Mother Nature, beautiful and amazing one minute, lethal and terrifying the next. Our thoughts are with everyone touched by this continuing disaster, particularly the fire-fighters putting themselves in harm’s way. I don’t know how, but we have to find some way to co-exist with her.
My naive mind says the experts on nature should be able to work with the experts in innovation to provide a solution, but perhaps we are too many and too demanding and she will always find a way to remind us who is ‘the boss’. Maybe what’s important at the moment is to take note of our interactions with each other; adversity (mostly) brings out the best in people and there is a lesson to be learned about the camaraderie and sense of wellbeing after helping someone, as opposed to the empty self- absorption that material possessions provide. Looters and donation box thieves – remember “what goes around comes around”.
Many of our members are, as I write, assisting in whatever way they can, from donations of food and assistance with catering to assembling refresher packs and emergency bags for the fireies and food packs for the Remote Area Fire Fighting Teams. They’ve seen a need or been asked to help and have not hesitated to assist where they can. Perhaps Mother Nature will look kindly on the generous spirit so evident at the moment.
On a somewhat different subject, I attended the Rural Industries Research and Development Corporation (RIRDC) Rural Women’s Award Dinner in Canberra last week, where Federal Agriculture Minister Barnaby Joyce and Minister Assisting the Prime Minister for women – WA Senator Michaelia Cash – spoke about the Coalition’s commissioning of a white paper on agriculture.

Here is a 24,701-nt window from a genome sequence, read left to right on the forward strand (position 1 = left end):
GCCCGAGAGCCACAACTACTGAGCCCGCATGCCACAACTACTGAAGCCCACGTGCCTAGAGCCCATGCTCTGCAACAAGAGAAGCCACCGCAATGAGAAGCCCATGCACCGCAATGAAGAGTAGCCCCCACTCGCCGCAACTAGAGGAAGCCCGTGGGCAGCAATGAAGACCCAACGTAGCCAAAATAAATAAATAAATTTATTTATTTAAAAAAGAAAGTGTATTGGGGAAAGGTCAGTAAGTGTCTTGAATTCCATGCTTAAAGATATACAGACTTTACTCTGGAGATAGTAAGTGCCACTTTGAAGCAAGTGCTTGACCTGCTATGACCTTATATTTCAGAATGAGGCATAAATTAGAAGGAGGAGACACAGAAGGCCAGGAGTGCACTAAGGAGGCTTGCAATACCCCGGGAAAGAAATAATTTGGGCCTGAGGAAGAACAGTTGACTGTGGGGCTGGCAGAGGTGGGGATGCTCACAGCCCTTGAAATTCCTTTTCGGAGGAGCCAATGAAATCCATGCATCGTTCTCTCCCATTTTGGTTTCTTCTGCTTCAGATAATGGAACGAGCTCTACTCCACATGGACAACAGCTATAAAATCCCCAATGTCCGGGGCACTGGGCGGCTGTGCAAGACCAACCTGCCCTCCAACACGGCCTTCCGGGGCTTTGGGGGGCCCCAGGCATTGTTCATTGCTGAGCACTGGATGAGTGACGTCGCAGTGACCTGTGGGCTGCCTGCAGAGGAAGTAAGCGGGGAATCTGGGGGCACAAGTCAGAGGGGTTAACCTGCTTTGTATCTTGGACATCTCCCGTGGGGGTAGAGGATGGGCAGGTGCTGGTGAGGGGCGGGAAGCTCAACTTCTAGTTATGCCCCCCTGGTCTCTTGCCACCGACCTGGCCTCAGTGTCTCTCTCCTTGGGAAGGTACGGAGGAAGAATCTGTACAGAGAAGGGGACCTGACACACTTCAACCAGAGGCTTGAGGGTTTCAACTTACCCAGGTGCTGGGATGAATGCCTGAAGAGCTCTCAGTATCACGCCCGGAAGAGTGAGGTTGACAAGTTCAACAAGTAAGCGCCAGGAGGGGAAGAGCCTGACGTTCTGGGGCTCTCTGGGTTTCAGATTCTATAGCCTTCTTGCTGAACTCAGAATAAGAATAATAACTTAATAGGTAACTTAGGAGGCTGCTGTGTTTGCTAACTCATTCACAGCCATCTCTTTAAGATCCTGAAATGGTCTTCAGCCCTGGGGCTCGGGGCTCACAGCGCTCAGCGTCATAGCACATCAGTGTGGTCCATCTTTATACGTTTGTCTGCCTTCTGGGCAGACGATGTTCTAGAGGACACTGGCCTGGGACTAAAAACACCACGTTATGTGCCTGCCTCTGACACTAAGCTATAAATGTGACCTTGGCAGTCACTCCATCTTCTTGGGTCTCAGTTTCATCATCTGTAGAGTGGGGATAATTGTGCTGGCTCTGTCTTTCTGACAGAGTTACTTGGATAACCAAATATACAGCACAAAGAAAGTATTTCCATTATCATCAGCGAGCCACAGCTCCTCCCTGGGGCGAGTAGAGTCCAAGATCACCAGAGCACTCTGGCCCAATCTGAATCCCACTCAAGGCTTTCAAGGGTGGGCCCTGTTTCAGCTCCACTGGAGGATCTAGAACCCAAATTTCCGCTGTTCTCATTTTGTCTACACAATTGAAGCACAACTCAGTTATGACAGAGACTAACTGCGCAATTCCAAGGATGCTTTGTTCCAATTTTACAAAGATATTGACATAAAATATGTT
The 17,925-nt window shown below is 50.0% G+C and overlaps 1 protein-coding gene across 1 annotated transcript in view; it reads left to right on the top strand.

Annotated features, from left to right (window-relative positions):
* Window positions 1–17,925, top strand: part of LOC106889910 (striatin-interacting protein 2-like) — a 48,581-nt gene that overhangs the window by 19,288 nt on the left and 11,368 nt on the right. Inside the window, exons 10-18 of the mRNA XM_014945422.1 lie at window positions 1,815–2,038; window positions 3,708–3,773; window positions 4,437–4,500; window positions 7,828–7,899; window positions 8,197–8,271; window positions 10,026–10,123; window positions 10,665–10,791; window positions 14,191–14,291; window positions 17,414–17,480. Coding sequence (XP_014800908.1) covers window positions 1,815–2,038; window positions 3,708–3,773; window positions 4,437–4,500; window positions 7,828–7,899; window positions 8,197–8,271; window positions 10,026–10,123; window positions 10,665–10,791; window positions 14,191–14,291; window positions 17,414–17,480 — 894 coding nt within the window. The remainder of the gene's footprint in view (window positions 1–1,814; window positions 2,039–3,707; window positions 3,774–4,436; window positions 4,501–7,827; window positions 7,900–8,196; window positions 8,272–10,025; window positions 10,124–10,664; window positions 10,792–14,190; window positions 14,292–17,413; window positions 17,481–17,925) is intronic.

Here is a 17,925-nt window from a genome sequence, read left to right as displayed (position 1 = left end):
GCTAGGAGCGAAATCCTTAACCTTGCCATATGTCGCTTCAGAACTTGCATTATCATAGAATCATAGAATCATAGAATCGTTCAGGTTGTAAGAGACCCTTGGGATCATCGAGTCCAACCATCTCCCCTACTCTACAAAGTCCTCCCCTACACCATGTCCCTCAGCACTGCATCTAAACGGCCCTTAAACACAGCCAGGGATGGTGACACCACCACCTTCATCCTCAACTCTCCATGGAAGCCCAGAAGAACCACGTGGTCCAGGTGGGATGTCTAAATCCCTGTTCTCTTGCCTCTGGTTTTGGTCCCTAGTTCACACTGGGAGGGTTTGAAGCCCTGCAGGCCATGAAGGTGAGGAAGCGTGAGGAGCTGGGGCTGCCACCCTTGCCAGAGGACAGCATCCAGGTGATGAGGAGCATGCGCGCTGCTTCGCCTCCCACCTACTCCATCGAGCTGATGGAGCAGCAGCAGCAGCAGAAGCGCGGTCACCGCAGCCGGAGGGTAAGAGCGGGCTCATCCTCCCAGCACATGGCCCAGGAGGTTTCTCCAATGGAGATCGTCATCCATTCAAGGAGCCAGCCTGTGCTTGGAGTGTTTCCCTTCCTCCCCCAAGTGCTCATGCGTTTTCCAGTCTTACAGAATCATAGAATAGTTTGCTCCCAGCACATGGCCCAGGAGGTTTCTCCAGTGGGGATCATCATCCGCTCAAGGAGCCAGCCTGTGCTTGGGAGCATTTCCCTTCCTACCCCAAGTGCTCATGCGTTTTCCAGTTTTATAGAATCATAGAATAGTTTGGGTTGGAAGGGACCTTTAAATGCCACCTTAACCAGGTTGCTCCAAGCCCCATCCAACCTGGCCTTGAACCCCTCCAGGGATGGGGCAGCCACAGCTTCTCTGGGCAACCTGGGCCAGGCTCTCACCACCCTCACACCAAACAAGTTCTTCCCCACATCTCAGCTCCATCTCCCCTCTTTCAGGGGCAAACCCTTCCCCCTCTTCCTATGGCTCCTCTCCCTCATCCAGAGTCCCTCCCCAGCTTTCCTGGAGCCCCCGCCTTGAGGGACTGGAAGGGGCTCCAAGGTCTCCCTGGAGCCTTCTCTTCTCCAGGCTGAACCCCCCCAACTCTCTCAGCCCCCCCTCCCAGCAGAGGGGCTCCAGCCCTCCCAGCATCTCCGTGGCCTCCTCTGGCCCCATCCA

Senator Cash said “The white paper will set out a clear and strategic way forward to promote more investment and jobs growth” and that the Coalition wanted to take steps to break the “vicious cycle” of declining rural communities through “long term and exceptionally well targeted policies”.
“If our farmers are supported to be productive and competitive there will be more jobs, there will be more investment and there will be stronger regional communities.” Minister Joyce indicated that work on the white paper had started and he encouraged participation in its development, underpinned by “discussion without any inhibitions”.
My uninhibited thoughts at 2:00am are along the lines of “long term and exceptionally well targeted policies” is code for extra long stick with medium size carrot. Production and competitiveness means producing even more with less rather than ensuring that income matches effort and keeps pace with costs.
Personally, I’m tired of being promised yet another talkfest that’s supposedly going to fix things in the bush – action speaks louder than words and if, for example, we have to wait another 15 years for the inland rail to be completed we probably won’t be worrying about bushfires; all the trees will have been used for white papers, green papers, executive summaries, submissions…..
Fortunately politicking only took up a small portion of the otherwise enjoyable evening and I congratulate all the nominees but particularly the winner Giovanna Webb from The Northern Territory and runner up Isobel Knight from NSW, who during her acceptance speech reiterated her horror at discovering that more than 50% of the Company Directors course is based on teaching ethics in business.
I wonder if there’s such a course for politicians……zzzzzzzzzzzzz